WEEK 3: BLOCKING
1. When considering blocking below the waist, observe the initial movement by offensive linemen.
In most cases, the initial move will be the limiting factor. The block must be lineman on lineman, in the free blocking zone and executed before the ball leaves the free-blocking zone. If the block is not initiated immediately after the snap, it is likely the ball has left the free-blocking zone. That is especially true when the quarterback is not under center or the offense is in scrimmage kick formation.
2. For blocks in the back, if one hand is on the number and the other hand is on the side and the initial force is on the number, it is a block in the back.
The force of the block could be slight and still a foul if the contact propels the player past the runner or prevents him from making the play. If the force is clearly on the side, it is not a foul. If the blocker is in a “chase mode,” all the action must be on the side.
If an official can see both jersey numbers, unobstructed, on the back of the player being blocked when the initial contact occurs, it’s difficult to rule such contact a foul.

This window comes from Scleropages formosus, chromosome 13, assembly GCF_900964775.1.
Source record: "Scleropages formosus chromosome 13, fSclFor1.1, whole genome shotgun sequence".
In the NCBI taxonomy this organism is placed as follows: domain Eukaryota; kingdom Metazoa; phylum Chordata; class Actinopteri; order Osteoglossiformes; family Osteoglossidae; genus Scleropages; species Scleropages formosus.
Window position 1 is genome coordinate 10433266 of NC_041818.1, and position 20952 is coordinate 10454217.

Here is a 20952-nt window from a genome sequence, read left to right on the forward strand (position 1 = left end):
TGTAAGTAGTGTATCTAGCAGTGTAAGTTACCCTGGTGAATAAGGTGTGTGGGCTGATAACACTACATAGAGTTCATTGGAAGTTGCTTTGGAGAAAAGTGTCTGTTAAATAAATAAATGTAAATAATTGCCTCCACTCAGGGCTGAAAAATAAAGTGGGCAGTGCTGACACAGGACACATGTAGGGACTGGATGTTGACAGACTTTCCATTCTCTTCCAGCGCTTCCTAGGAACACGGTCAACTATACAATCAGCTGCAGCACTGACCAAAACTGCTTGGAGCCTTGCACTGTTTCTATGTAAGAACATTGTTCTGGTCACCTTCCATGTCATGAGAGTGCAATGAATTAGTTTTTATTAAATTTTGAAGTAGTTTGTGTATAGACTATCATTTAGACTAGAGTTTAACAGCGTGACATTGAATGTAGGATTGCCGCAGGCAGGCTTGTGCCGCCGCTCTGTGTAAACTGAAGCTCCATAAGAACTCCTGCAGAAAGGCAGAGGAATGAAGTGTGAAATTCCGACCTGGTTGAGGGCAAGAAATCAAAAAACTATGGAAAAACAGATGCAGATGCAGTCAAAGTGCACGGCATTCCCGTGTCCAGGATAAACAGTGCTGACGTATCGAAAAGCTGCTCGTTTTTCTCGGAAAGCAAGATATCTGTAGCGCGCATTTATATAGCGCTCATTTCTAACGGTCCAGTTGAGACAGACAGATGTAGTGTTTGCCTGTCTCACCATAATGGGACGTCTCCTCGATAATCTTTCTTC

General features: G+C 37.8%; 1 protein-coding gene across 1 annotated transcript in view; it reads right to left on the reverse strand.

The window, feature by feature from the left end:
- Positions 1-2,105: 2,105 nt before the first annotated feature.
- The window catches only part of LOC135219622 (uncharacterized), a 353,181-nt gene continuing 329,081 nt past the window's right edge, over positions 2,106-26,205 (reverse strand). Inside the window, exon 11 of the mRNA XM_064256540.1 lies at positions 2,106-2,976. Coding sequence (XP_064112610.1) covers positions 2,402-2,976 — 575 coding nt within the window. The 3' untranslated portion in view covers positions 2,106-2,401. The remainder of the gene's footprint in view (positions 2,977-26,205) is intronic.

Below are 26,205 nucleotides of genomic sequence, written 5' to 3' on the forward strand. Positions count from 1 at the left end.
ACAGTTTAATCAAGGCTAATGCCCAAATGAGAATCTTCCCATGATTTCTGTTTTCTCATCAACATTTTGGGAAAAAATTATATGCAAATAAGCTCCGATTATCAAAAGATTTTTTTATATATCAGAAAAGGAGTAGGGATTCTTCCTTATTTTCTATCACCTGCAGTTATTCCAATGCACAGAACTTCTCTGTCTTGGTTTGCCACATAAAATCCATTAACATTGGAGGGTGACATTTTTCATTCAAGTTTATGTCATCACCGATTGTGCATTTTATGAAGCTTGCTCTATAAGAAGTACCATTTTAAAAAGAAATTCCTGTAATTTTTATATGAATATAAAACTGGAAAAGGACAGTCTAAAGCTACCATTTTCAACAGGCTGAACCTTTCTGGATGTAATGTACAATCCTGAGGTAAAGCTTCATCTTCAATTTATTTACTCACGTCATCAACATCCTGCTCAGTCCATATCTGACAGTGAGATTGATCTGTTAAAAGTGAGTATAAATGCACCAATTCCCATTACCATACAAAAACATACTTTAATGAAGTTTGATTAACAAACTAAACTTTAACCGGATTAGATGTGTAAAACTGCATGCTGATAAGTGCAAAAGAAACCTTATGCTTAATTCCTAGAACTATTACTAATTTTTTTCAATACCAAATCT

Mere contact with the opponent’s back, such as a slight brush that does not change the contacted player’s stride, is not a foul. However, if the defender stumbles and misses an opportunity to make a tackle, it is a foul within the intent of the rule.
3. Blocks that start on the side and subsequently end up in the back are not fouls as long as contact is maintained throughout the block.
It’s important to distinguish between contact from the side, which is legal, and illegal blocks in the back, which carry a penalty. One criterion is whether the person being blocked had an opportunity to see the blocker before being hit. A block from the side, even though it results in a player being put on the ground, is not a foul unless for some other reason it is also a personal foul.
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Lance Ulrich has been a football official since 2002, and a member of SEFOA since 2009.